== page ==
The most obvious route for promotion of a book is to approach literary editors with regard to review. This is an implicit part of the process, but I equally do not believe it should be the only part, particularly in light of the sheer number of books competing for review and also the small size, in terms of column inches, of the majority of reviews. It is important to consider whether there are other angles that one might pitch to different sectors of the media. I then produce a series of different press releases specifically targeted with pertinent information to each sector. With regard to A Long Long War, I noticed distinct parallels between the experiences concerning the lack of equipment in the early years of the ‘Troubles’, with current news stories about Afghanistan and Iraq. In writing a press release to send to the editors of the Today Programme, and other news editors, I made sure to stress these links and to provide substantiating quotes from the book; in fact, these quotes then provided the basis for the broadcast interview.
But equally one should be far bolder than this; working with best selling author and award winning war reporter Damien Lewis on the promotion of Cobra Gold, his novel about the world’s biggest bank raid allegedly carried out by the SAS in the 1970s, we approached all the sectors that the book clearly fits literary, news, military, history, crime and the like with specific press releases, highlighting areas of the book relevant to each. But in thinking laterally, I asked him wryly, whether war reporters tend to unwind by gardening. When he replied that he was actually just undertaking a major overhaul of his garden, I realized that there was another angle for a press release and, by extension, promotion. Besides, I have always found gardening editors amongst the easiest and calmest of journalists to talk to!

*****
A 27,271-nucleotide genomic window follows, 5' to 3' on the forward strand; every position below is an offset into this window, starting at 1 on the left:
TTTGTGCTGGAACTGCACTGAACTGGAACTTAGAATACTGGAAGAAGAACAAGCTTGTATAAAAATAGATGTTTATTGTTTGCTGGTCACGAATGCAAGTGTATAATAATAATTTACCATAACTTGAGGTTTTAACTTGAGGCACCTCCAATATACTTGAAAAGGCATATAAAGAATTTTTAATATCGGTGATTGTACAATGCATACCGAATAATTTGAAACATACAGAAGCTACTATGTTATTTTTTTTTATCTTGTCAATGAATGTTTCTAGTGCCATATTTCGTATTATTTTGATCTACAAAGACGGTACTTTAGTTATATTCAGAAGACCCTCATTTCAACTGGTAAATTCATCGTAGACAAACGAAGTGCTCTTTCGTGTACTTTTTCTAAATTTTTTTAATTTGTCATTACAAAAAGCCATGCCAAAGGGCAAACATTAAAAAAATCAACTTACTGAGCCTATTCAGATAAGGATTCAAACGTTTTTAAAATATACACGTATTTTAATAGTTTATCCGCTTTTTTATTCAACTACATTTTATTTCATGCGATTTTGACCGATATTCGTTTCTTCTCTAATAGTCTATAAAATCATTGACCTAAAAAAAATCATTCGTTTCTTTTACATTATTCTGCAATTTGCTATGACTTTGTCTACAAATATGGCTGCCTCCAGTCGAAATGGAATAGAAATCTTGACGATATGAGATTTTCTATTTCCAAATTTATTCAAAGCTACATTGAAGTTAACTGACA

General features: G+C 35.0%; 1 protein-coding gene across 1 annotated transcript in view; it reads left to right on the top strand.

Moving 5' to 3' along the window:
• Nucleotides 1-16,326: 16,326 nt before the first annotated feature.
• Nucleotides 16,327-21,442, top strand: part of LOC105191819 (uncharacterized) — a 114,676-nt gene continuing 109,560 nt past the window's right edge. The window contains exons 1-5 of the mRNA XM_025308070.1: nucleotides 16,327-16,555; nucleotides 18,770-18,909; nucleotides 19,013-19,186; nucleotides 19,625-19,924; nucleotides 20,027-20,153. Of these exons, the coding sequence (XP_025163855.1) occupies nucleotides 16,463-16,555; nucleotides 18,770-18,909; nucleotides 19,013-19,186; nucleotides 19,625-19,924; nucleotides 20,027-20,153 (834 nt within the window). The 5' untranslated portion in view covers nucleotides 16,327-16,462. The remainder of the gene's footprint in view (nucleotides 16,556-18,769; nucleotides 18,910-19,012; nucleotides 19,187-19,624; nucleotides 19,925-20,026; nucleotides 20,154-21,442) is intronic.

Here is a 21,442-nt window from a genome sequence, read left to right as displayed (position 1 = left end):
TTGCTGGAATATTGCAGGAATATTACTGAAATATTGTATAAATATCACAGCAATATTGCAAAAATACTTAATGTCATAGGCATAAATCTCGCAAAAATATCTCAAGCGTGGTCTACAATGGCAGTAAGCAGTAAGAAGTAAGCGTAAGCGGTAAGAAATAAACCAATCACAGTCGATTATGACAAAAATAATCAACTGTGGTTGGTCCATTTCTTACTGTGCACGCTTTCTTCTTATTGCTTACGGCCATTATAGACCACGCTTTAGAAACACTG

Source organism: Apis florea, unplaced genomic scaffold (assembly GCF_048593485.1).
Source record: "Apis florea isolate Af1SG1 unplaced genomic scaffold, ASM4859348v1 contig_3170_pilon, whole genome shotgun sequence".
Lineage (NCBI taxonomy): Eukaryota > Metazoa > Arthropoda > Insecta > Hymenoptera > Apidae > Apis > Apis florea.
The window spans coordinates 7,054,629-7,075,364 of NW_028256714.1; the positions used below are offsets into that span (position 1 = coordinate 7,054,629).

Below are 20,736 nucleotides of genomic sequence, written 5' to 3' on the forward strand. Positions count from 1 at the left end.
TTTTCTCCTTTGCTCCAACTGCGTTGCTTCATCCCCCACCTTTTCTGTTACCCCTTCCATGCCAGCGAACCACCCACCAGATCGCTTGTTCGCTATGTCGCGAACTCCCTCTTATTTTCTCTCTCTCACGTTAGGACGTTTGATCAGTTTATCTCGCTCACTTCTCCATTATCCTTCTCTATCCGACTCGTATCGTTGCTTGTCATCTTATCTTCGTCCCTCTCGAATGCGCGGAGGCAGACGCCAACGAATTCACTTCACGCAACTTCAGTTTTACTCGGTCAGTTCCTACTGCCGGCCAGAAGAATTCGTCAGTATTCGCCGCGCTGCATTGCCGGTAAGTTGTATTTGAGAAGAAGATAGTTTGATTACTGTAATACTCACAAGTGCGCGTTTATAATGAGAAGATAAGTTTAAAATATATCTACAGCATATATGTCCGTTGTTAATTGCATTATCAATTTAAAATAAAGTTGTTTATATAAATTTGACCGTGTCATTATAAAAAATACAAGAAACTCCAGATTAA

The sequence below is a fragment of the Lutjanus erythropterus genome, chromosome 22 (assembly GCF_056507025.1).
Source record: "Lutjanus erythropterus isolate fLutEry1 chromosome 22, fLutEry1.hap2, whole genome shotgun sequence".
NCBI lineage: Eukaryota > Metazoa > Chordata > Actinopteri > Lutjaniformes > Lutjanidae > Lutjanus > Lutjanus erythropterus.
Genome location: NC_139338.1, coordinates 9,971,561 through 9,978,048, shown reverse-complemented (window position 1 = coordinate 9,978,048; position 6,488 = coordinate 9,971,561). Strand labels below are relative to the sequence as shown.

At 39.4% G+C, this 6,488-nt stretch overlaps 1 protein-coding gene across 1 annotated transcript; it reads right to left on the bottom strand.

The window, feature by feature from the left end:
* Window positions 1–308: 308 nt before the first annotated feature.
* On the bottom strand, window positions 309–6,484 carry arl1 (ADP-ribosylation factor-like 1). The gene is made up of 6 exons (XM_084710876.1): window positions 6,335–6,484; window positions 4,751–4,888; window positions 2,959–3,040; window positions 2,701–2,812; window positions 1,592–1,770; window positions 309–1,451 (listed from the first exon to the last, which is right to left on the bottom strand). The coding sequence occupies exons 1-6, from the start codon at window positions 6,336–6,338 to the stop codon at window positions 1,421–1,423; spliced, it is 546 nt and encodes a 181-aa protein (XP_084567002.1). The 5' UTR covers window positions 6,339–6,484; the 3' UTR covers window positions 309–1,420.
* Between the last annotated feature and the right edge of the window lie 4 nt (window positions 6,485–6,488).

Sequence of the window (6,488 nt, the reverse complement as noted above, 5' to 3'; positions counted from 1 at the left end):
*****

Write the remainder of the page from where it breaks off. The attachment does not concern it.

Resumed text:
Guy Adams is a freelance consultant in press, promotion, curation and event management, with 15 years experience of working across the arts. He co-founded the multi-faceted London arts venue, The Horse Hospital. In addition, he holds an MA in English Studies and an MA in European Studies. He has lived in Finland and Paris, and speaks French.